One of the well-researched yet hardly discussed subject in Swaziland is the period after the death of King Sobhuza II in 1982. The events that followed the late king’s death transformed the country and set in motion events that continue to shape contemporary Swaziland.
The questions often discussed in hushed tones is what happened to Queen Regent Dzeliwe? Why was she removed and in the manner it was done? How did Prince Mfanasibili and his Liqoqo become the villains of the interregnum?
How did different factions of the royal family manage the period after King Sobhuza’s death? What are the beans Prince Mfanasibili died claiming he shall one day spill? Important among these questions is how did King Mswati become king if his mother was never Inkhosikati?
To answer these questions one has to submerge himself to the vast research and writings done by different scholars, researchers and journalists who observed and wrote extensively about this period. It also helps when one was around during the period and managed to see and experience these events first hand.
To understand succession in the country’s history one must appreciate that the 1968 independence constitution had special provisions on succession in the royal family should the king die in office. These provisions were specifically saved and not repealed by King Sobhuza’s 1973 decree.
In terms of these provisions, Inkhosikati Dzeliwe Shongwe was to assume the double role of Head of State and Queen Regent until the successor to the throne had been identified. This law also provided for the establishment of the office of the authorized person. This office, however, could only be activated if the Queen Regent (or Indlovukazi in siSwati) was to die in office or become mentally unstable or disabled.
Even Swazi tradition provided that the mother of the crown prince could only become Indlovukazi once the soon to be king was crowned. This tradition had historical precedent; LaNgolotsheni Ndwandwe, better known as Lomawa in Swaziland, only became Indlovukazi in 1922 after the long reign of Labotsibeni Mdluli. Lomawa was mother to the late King Sobhuza II.
When King Sobhuza died on August 21, 1982 then Prime Minister, Prince Mabandla, acting in accordance with the provisions of the law (and precedence on royal succession), signed an extra-ordinary Government Gazette titled ‘Assumption of Regency by Indlovukazi’ (legal Notice no.95 of 1982).
This law elevated Queen Dzeliwe to the status of Ndlovukazi, effectively becoming head of state. Prince Mabandla’s decision did not go down well within certain powerful figures in the royal family. Even though supported by the laws of the country, this move was seen as defiance of the views of Liqoqo who wanted to determine who must be the new head of state. Liqoqo was revised by King Sobhuza into a Supreme Council of state just before he died.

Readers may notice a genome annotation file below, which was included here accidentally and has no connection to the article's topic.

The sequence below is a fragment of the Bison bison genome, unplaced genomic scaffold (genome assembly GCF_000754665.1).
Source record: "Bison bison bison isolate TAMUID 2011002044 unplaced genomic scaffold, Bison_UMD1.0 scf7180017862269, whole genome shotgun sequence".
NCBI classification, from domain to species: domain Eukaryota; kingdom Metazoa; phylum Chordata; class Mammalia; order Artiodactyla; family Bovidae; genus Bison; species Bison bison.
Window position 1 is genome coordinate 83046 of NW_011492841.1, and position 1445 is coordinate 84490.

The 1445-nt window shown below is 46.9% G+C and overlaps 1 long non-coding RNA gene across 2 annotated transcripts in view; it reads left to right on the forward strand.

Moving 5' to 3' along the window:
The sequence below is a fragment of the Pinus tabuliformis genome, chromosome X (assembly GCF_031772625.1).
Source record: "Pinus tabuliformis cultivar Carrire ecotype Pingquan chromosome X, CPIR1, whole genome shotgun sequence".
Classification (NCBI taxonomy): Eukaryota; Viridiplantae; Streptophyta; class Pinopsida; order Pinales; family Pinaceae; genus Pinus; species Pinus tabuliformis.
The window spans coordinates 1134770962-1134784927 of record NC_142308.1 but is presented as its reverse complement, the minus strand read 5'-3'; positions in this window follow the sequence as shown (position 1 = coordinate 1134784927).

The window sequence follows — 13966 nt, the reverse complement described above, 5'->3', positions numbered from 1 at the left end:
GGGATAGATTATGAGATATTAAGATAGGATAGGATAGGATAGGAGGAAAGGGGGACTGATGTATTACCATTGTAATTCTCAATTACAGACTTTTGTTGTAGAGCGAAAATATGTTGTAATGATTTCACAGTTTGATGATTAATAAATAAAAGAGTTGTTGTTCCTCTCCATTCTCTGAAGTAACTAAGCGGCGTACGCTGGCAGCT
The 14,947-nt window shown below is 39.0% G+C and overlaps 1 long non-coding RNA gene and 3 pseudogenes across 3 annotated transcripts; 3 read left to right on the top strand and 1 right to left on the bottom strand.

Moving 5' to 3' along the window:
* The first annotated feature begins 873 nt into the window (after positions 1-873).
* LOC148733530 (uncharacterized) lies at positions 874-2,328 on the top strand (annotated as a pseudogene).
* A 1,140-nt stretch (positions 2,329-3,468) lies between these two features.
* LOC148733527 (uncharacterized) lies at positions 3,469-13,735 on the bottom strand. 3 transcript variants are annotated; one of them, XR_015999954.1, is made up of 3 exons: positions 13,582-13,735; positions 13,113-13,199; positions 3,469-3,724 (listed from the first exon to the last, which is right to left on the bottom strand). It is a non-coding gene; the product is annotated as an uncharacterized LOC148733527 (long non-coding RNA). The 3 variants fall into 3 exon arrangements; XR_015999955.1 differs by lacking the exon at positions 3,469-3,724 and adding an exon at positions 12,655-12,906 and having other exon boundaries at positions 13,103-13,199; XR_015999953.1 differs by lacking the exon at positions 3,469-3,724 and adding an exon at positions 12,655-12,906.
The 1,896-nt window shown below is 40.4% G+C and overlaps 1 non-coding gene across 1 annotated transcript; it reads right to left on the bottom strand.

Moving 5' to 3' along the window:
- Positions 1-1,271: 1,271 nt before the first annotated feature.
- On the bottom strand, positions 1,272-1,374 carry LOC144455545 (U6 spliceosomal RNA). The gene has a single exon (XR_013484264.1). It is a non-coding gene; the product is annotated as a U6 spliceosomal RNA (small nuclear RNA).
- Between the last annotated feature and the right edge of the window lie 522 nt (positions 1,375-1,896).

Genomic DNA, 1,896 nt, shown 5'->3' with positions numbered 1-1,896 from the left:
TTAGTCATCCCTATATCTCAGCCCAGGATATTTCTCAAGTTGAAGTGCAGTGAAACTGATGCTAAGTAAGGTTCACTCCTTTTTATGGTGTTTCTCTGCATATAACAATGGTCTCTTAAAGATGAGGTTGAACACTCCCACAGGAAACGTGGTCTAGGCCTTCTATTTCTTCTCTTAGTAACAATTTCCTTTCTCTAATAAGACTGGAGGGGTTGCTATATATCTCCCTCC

A legal instrument was issued that established Liqoqo as a body consisting of senior Princes and chiefs meant to run the affairs of the royal family and increasingly the state during the incapacitated years of King Sobhuza II. It’s most powerful figures were the late Prince Mfanasibili and Prince Bhekimpi.
In fact, Liqoqo felt they were being left in the cold and given little to no influence over the succession process. To Prime Minister Mabandla, however, Liqoqo was nothing else but mere advisors with no executive function. The writing was on the wall that newly appointed Queen Regent would be assuming the absolute powers previously enjoyed by King Sobhuza. This was a position hard to fathom for the conservatives within Liqoqo.
At the same time there were rumours that Pretoria was pressuring Mabandla and Dzeliwe to accept a long standing land deal incorporating Ka Ngwane and Ngwavuma into Swaziland. It would appear Dzeliwe and Mabandla resisted Pretoria’s overtures much to the chagrin of Liqoqo who believed accepting the land deal would fulfill Sobhuza’s long held dream of redrawing the country’s borders.
There is evidence that preparations were at an advance stage to incorporate KaNgwane and Ngwavuma into Swaziland when Sobhuza died in 1982. Two months before his death, on June 14, 1982 to be exact, South Africa’s Minister of Cooperation and Development Dr. Pieter Koornhof had announced to the KwaZulu Legislative Assembly that the Ingwavuma district in the north of KwaZulu and the entire homeland of KaNgwane would become part of Swaziland.
The people in the affected areas were told they would become Swazi citizens as soon as a written agreement was finalised. Unfortunately, Sobhuza died before completing the process.
It was also rumoured at the time that Liqoqo and Prince Mfanasibili were desperate to gain control over Tibiyo TakaNgwane, the country’s large investment company held in trust for the nation by the King. Tibiyo was at the time under the control of Dr Sishayi Nxumalo who was politically aligned with both Dzeliwe and Mabandla.
Dzeliwe was an extremely intelligent woman who had surrounded herself with credible advisors. This made it difficult for the royal plotters to win her over. However, Prince Mfanasibili’s group proved resilient and determined to wrestle away control of the political and economic power away from Indlovukazi Dzeliwe and Mabandla.